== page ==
The match itself followed a fairly typical recent pattern of Bolton encounters with more exalted opponents. For almost the whole of the first half, they held their own, without looking wholly outclassed, although without ever really looking like scoring either. Chelsea were far more incisive, and Bolton were only kept in the game by the brilliance of Jaaskalainen, who made half a dozen brilliant saves, the best after a Gary Cahill error saw Drogba clean through on goal. Cahill’s play was a particularly frustrating mixture: he looked cool and collected on the ball, and van distribute it well, but he made two appalling mistakes both of which should have been punished – sounds like England central defender material then. Bolton’s midfield struggled to gain possession, and then struggled to do anything useful with it. Cohen failed to make the impact of recent games, Muamba played reasonably well in a holding role, Chung-Yong Lee ran around energetically, but without much obvious purpose, and Basham didn’t do much of anything at all. Tactically, Samuel hung back and inside, leaving acres of space on the right for Ivanovic to occupy and always provide an outlet for a Chelsea pass. Ricketts, as is the way with wing-backs these days, looked impressive going forward and naïve and outclassed in defense. The most encouraging feature of Bolton’s play was an emerging understanding between Kevin Davies and Elmander, which is surprising in view of the fact that the Swede doesn’t speak that much English (but then again neither does Kevin Davies, which perhaps accounts for it). Twice Davies flicked on for Elmander to come close, the best attempt being a curling right-footed effort that dipped just over the bar. Elmander returned the favour with an angled header that took Carvalho out of the game, and which Davies met with a first-time left-foot shot that slid past the post when he might have done better to take a first touch. And then in the 46th minute, confusion in the Bolton defence sends Drogba through one more time – Jlloyd brings him down (although not in the vociferous opinion of the supporters around me, the strength of whose opinions was matched only by their preposterousness), is sent off, and Lampard coolly nets the penalty. If only they’d made it to half-time….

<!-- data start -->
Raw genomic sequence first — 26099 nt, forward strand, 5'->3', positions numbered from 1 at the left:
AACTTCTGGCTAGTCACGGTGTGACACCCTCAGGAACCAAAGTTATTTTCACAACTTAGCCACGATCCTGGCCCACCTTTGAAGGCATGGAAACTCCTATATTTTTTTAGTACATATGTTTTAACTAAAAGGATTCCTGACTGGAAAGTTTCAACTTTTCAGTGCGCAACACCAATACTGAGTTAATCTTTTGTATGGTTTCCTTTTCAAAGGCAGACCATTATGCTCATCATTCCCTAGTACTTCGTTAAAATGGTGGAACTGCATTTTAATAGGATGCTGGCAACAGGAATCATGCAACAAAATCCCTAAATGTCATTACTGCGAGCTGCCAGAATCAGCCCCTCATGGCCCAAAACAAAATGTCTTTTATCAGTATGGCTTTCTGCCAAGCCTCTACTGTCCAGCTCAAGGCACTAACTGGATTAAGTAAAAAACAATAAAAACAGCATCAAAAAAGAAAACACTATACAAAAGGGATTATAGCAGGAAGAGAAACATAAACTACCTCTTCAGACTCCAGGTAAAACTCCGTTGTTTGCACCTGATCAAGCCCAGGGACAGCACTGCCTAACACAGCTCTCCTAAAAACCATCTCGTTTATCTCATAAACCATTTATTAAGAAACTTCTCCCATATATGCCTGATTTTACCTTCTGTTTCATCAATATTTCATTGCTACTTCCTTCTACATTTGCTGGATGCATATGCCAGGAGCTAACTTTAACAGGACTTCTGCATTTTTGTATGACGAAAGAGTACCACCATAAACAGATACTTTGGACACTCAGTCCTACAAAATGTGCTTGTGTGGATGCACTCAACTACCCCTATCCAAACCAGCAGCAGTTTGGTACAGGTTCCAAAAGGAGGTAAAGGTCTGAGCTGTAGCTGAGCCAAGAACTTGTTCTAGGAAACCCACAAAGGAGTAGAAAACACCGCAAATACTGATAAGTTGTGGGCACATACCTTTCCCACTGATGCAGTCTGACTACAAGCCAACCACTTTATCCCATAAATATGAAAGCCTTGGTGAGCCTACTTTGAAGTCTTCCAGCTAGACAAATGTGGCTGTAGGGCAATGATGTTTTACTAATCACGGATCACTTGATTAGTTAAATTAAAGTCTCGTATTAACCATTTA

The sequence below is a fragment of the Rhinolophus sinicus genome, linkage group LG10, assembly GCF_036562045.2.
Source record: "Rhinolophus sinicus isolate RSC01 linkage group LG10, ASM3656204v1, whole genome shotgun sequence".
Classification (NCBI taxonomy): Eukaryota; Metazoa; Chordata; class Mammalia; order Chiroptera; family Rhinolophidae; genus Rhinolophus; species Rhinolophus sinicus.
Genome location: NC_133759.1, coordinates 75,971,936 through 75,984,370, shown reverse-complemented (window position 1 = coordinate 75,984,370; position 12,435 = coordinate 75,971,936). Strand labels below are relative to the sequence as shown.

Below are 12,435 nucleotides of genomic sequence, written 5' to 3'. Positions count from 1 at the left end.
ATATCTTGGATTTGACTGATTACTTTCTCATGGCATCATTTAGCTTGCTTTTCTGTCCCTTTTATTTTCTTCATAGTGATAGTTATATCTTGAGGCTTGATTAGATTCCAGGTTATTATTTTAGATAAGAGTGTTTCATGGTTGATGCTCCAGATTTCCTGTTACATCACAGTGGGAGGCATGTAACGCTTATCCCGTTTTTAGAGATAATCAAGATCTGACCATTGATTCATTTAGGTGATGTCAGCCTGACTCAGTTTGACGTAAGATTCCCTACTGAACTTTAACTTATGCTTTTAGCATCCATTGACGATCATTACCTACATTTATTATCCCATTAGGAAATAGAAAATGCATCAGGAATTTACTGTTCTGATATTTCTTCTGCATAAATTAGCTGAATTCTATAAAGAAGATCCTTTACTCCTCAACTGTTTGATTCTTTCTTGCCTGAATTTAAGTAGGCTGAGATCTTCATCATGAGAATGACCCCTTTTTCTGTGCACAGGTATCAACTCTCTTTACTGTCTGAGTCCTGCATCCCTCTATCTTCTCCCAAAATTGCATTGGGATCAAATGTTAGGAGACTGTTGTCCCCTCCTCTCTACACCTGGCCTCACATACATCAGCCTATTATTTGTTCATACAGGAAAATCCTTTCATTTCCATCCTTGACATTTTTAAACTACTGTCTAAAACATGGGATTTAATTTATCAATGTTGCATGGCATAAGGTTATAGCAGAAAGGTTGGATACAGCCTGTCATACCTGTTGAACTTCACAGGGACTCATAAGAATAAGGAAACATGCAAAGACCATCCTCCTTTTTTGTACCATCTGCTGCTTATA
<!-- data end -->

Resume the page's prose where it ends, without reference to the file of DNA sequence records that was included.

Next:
Megson brought on Gardner and Robinson for Basham and Lee, and Bolton’s hitherto ragged formation became as shapeless as a pregnancy smock. They didn’t cave in though; Gardner’s presence gave the midfield bite, at the cost of a few typically wayward passes, and Bolton tried bravely to press forwards – which of course left them hopelessly vulnerable on the break, and when Ricketts stood off the dancing Anelka, the Frenchman slid a pass across the area for Deco to finish with power and precision past a Jaaskelainen for the first time outclassed. ‘Bolton reject’ chanted a section of the home crowd whenever Anelka touched the ball (although without malice) – which simply emphasized the fact that, if there had been a rejection involved, it wasn’t on the part of Bolton. Chelsea’s superior passing and ability on the ball now really began to tell against a tiring Bolton, and in truth Chelsea in this kind of form can make any team look a man short. They duly made Bolton look two men short. The end was all too predictable, although the score, I think, flattered Chelsea in the end, although one of their goals was scored by the hapless Zat Knight. 3-1 seems about right. Now, just get it in the right net, Zat. Megson jumped up and down waving his arms on the opposite touchline, like a rather more than usually co-ordinated cheerleader – in the end, even he began to flag, and sat down panting in what they laughingly call the ‘technical area’. Perhaps Sir Alex….